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Relationship between soil temperature and fruit colour development of ‘Clemenpons’ Clementine mandarin (Citrus clementina Hort ex. Tan)

Authors

  • Carlos Mesejo,

    1. Instituto Agroforestal Mediterráneo, Universitat Politècnica de Valencia. Camino de Vera s/n, 46022, Valencia, Spain
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  • Giuliana Gambetta,

    1. Departamento de Producción Vegetal. Facultad de Agronomía. Universidad de la República, Av. Garzón 780, 12900, Montevideo, Uruguay
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  • Alfredo Gravina,

    1. Departamento de Producción Vegetal. Facultad de Agronomía. Universidad de la República, Av. Garzón 780, 12900, Montevideo, Uruguay
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  • Amparo Martinez-Fuentes,

    1. Instituto Agroforestal Mediterráneo, Universitat Politècnica de Valencia. Camino de Vera s/n, 46022, Valencia, Spain
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  • Carmina Reig,

    1. Instituto Agroforestal Mediterráneo, Universitat Politècnica de Valencia. Camino de Vera s/n, 46022, Valencia, Spain
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  • Manuel Agusti

    Corresponding author
    1. Instituto Agroforestal Mediterráneo, Universitat Politècnica de Valencia. Camino de Vera s/n, 46022, Valencia, Spain
    • Instituto Agroforestal Mediterráneo, Universitat Politècnica de Valencia, Camino de Vera s/n, 46022, Valencia, Spain.
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Abstract

BACKGROUND: In Citrus, root temperature regulates rind colouration. However, few studies have investigated the range of temperatures and timing which determine rind colour break. The objective of this study was to determine the relationship between range of soil temperature (ST) and rind colour development in the precocious ‘Clemenpons’ Clementine mandarin. Reflective white plastic mulch was used to modify root temperature.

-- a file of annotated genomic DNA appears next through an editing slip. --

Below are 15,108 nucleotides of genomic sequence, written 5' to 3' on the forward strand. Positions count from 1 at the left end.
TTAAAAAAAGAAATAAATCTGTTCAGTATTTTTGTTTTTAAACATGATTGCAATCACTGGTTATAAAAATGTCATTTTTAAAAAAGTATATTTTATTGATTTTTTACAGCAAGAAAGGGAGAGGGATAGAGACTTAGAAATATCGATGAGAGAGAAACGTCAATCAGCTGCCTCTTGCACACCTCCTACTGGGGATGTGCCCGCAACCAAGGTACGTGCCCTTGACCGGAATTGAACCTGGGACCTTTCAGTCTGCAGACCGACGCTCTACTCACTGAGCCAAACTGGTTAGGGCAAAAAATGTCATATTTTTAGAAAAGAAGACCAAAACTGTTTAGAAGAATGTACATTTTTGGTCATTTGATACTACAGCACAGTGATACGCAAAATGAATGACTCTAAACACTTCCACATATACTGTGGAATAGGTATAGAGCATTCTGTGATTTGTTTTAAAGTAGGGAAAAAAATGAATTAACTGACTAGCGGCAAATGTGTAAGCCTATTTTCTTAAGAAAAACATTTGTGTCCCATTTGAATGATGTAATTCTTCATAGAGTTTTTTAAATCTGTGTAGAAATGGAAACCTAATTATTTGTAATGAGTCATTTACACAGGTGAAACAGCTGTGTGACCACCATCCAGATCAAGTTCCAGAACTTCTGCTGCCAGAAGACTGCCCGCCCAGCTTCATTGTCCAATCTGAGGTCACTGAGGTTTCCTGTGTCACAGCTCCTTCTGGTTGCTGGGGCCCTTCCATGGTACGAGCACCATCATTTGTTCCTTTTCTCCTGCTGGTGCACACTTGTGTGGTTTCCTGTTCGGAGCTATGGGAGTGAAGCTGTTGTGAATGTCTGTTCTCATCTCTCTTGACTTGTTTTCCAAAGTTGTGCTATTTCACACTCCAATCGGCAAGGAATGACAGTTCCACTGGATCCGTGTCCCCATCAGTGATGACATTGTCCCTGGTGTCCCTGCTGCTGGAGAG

RESULTS: Mulching increased reflected light and reduced daily maximum ST and temperature range, major differences being established 70–30 days before harvest. Rind colour-break correlated positively with 20 °C < ST < 23 °C; thus, 20–23 °C appears to be the ST threshold interval for fruit colouration. The sooner the soil reached it, the sooner the fruit changed rind colour. In our experiments, control trees accumulated 565 h at this ST interval before fruit changed colour, whereas in treated trees it occurred 2 weeks earlier. Hence, in treated trees the colour break was advanced by 2 weeks and this increased the percentage of fruit harvested at the first picking date by up to 2.5-fold.

Conclusions: Fruit colour-break does not take place at a certain ST, but after several hours at a ST of 20–23 °C. In our experiments, reducing ST during the 2 months before harvest advances the first picking date in the ‘Clemenpons’ Clementine mandarin. Copyright © 2011 Society of Chemical Industry

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